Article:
A new study finds that children who have healthy diets are more likely to be happy, and children who are happy are more likely to have healthy diets.
Overweight and Obesity
As we seek to understand more about the relationship between a child’s diet and their overall mental health, one thing to keep in mind is our culturally informed understanding of weight. In the U.S. and in many countries of the global north, there is a propensity to associate better health with smaller overall body mass, with the exception of extremely low body mass or very high muscle mass. The correlation, however, is not a direct one, and factors like exercise, lifestyle, and diet need to also be considered when painting a complete picture of overall health.
The social pressure to maintain a certain body shape is one of the reasons why kids who are overweight or obese are at higher risk for mental health problems. Currently 1 in 3 children in the United States are either overweight or obese, and worldwide rates of obesity have risen 10 fold since 1975.
This epidemic is a global one: The Harvard School of Public Health explains:
“Fueled by economic growth, industrialization, mechanized transport, urbanization, an increasingly sedentary lifestyle, and a nutritional transition to processed foods and high calorie diets over the last 30 years, many countries have witnessed the prevalence of obesity in its citizens double, and even quadruple. Rising prevalence of childhood obesity, in particular, forebodes a staggering burden of disease in individuals and healthcare systems in the decades to come.”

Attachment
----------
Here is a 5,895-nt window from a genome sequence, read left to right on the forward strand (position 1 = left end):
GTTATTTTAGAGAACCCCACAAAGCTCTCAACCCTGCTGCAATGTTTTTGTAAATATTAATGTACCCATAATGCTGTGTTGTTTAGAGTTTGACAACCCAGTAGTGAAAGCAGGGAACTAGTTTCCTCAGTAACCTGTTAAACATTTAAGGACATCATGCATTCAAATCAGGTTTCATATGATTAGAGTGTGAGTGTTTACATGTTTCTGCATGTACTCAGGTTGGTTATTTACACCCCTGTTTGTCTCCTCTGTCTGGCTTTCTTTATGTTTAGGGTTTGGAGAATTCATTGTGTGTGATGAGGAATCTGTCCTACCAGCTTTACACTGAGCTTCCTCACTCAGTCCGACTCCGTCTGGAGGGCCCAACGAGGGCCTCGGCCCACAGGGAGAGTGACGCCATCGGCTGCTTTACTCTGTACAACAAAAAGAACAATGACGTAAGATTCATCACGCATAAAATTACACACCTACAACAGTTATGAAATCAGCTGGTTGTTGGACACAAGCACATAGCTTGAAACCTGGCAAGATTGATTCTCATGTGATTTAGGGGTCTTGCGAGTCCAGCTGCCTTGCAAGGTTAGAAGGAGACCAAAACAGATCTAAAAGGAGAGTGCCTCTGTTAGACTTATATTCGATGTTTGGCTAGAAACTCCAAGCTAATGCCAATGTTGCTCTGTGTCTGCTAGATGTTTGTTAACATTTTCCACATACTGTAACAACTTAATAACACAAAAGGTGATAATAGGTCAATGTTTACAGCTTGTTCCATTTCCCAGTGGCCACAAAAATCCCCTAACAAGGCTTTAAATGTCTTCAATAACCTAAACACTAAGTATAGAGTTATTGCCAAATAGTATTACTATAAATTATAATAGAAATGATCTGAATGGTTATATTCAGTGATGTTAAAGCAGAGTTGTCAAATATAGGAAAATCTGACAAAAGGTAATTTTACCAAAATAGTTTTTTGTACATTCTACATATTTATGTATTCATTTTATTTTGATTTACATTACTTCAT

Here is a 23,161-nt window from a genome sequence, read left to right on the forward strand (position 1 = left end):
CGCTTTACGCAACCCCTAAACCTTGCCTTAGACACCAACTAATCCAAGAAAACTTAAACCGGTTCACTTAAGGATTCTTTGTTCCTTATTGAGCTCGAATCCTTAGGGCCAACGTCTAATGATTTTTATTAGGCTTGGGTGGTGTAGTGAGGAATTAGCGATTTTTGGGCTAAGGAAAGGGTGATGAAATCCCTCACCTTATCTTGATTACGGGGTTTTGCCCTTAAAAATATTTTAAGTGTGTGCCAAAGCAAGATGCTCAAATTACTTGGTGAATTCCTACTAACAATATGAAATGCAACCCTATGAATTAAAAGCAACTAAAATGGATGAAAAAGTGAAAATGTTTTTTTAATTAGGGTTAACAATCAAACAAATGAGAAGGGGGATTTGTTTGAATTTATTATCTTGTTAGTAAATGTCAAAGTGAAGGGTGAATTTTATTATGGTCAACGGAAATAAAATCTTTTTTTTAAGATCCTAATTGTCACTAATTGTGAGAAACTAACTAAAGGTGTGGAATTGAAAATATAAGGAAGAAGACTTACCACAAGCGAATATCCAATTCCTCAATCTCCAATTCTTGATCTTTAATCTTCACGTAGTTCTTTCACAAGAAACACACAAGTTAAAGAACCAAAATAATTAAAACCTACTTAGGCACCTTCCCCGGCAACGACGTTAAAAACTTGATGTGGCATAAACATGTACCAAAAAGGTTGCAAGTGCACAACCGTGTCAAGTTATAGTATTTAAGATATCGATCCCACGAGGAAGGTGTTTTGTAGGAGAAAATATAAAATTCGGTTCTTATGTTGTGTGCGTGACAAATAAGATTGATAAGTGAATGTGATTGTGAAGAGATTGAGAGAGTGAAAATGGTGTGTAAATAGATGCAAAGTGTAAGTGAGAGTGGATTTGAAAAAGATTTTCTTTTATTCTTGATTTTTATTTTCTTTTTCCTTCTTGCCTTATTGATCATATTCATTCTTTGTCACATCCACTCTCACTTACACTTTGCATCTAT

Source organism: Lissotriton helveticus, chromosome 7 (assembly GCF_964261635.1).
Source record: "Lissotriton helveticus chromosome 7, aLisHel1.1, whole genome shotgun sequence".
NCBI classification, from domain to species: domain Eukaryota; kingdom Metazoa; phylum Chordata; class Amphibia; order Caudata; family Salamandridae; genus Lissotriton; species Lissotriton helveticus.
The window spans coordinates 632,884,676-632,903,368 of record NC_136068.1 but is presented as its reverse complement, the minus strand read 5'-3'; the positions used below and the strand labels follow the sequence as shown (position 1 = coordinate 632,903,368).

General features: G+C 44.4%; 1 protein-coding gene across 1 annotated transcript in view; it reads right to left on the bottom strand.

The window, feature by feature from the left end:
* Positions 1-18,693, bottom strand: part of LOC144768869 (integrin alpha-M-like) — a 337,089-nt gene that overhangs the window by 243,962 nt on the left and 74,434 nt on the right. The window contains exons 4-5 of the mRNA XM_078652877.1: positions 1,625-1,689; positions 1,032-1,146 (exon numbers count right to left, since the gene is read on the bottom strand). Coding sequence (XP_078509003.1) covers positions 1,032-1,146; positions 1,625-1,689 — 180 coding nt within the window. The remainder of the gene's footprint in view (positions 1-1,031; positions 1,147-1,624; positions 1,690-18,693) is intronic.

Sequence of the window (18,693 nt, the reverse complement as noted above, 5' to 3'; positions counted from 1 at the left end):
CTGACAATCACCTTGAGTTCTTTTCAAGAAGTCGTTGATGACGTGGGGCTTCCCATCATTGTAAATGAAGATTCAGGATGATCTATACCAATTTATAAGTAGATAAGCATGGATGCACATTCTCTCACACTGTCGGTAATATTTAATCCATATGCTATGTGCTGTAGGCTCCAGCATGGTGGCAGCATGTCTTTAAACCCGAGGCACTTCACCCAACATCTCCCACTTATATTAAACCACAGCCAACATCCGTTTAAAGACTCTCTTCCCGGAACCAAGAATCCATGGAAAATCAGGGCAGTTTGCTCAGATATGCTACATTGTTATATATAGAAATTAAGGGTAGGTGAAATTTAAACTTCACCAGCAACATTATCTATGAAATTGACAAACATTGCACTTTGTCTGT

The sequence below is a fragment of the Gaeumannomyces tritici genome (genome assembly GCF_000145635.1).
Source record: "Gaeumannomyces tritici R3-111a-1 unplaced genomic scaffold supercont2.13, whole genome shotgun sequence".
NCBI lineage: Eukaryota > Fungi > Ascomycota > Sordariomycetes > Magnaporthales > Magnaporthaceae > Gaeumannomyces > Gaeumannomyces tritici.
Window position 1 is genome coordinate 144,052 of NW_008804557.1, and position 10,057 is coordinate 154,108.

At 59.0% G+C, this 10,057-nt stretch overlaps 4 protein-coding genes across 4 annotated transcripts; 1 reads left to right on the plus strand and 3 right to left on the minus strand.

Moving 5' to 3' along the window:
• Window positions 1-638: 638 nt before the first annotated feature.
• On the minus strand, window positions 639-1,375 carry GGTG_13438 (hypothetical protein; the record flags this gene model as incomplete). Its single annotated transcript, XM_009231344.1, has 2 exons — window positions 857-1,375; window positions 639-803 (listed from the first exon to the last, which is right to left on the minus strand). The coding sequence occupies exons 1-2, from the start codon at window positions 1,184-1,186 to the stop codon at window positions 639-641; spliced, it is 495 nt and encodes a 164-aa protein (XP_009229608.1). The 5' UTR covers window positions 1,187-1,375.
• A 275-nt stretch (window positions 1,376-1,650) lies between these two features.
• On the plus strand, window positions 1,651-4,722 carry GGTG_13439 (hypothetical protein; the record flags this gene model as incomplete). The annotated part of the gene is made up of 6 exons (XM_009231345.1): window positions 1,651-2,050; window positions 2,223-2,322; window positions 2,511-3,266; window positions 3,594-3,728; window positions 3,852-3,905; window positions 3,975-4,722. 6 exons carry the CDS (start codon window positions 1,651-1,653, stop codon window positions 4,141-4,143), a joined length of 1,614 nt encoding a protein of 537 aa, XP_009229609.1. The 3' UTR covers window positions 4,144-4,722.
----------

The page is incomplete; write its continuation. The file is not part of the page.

diet and mental health in kids: current research
While overweight and obesity is a risk factor for a host of chronic physical diseases, it is also a risk factor for mental health problems. Perhaps unsurprisingly, children who are overweight are more prone to low self-esteem, negative body image, and depression. Due to the gravity of the issue, so much of the research on this topic is focused on understanding how both becoming and being overweight is connected to children’s mental health.
One such study is the Identification and Prevention of Dietary- and Lifestyle-Induced Health Effects in Children and Infants (IDEFICS). As its title indicates, the aim of the study was to understand the factors that contribute to childhood obesity and develop strategies for prevention. The study surveyed more than 16,000 children ages 2 to 9 across eight European countries: Belgium, Cyprus, Estonia, Germany, Hungary, Italy, Spain and Sweden. As reported on the website: “The study measured weight status and related health outcomes such as blood pressure and insulin resistance, direct behavioral determinants such as physical activity and diet, and indirect determinants such as social/ psychological factors and consumer behavior.”
At the start of the study, parents completed a questionnaire that detailed how often specific foods were eaten each week. There were 43 food items to choose from in total. From this information, every child was assigned a Healthy Dietary Adherence Score (HDAS). The HDAS score captures information about the child's adherence to a healthful diet, taking into account behaviors such as avoiding sugary and fatty foods and eating fresh vegetables and fruit.